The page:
Why I'm a Hobopoet, Part 147
My weirdest job stint occured during my undergrad days at the University of Georgia. I answered an ad in the paper for a telemarketing job-- a generic ad that gave no hint of the type of business involved. I was hired over the phone and given directions to an address on Atlanta Highway.
At the time I was desperate for money so I didn't ask questions.
That night I started work. I was a bit surprised to find that the address was a cemetary, but I was sure I had the wrong place. Yet I was warmly welcomed when I walked in the door by a stereotypical creepy bastard straight out of the Adams Family. The long nosed, black suited bastard sat me down and explained that I would be telemarketing burial plots. "Holy Jesus", I thought, "this is fucking bizarre".
It got worse. Mr. Creepo showed me a standardized script that I had to read... something to the effect of: "Hello! Who am I speaking to? Well, Mr/Ms. so and so, Im calling on behalf of Evergreen Funeral Parlor. Have you ever considered pre-purchasing a burial plot?" The real script was far more subtle and slimy. I sat dazed and dumfounded as the bastard showed me the pre-generated phone number listl. He then bid me good luck and told me to lock up when I left at eleven.... I would be there all alone.
Once the boss left, I cackled nervously for 20 minutes, unable to wrap my head around the idea of telemarketing death. Eventually, I started dialing. Would-be customers fell into two general groups: amused and outraged. The amused folks were primarily young to middle age people who couldn't believe I had the audacity to sell them a burial plot. "Are you for real" was a typical response. I tried my best to follow the script, but no one wanted to cooperate.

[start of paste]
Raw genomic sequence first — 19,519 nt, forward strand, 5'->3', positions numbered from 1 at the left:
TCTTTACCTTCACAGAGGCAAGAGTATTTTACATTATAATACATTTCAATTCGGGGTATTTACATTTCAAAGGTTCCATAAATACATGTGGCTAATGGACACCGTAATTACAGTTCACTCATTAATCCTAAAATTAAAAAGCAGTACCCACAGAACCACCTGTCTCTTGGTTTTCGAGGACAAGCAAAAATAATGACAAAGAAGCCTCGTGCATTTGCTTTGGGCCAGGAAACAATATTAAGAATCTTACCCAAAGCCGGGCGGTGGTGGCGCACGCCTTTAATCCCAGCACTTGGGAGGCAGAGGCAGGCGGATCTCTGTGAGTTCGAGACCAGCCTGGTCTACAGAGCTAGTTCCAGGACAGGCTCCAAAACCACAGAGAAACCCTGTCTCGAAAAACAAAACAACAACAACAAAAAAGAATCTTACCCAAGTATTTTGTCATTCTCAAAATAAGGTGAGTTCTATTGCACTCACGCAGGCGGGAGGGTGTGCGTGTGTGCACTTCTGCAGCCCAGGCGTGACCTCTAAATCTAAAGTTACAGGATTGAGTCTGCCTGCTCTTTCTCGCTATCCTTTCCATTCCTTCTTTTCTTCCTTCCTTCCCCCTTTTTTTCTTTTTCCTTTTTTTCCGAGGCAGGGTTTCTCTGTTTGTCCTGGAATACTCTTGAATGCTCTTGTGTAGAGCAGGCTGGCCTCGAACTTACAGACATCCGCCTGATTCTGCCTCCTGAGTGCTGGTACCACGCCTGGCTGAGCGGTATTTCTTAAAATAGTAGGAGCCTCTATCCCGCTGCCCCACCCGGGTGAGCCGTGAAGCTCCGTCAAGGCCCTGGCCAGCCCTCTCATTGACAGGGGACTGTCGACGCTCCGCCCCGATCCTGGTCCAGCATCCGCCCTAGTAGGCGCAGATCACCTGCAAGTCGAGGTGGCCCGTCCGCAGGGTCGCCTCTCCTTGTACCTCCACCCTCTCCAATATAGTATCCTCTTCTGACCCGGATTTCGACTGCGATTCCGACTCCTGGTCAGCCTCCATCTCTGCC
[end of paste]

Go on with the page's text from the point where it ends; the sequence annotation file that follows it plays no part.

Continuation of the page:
The outraged group was mostly old people who figured I'd gotten some inside information on their health. "Why are you calling me?", "How did you get my name?", "How did you know I've been sick?".... and the like were their typical responses. Some were angry. Some were afraid-- as if I were the grim reaper, calling in their number. I tried to assure them that pre-buying a hole in the ground would save their relatives alot of hassle. Also, they'd have the satisfaction of making the important decisions regarding casket, headstone, and plot location. Evergreen offered personalized, perpetual care. Most importantly, a pre-bought funeral offered peace of mind.
Yet, strangely, these old folks seemed more disturbed than calmed by my calls. While at first I took delight in the grim reaper role, the constant rejection and the bewildered outrage soon wore on my nerves. After two hours, it occured to me that there was no way I could finish out the night.... much less show up for another shift.
I wrote a brief note ("I quit"), turned out the lights, locked the door, and left the key under the mat.
To date, this has been the shortest job stint of my ignoble employment career.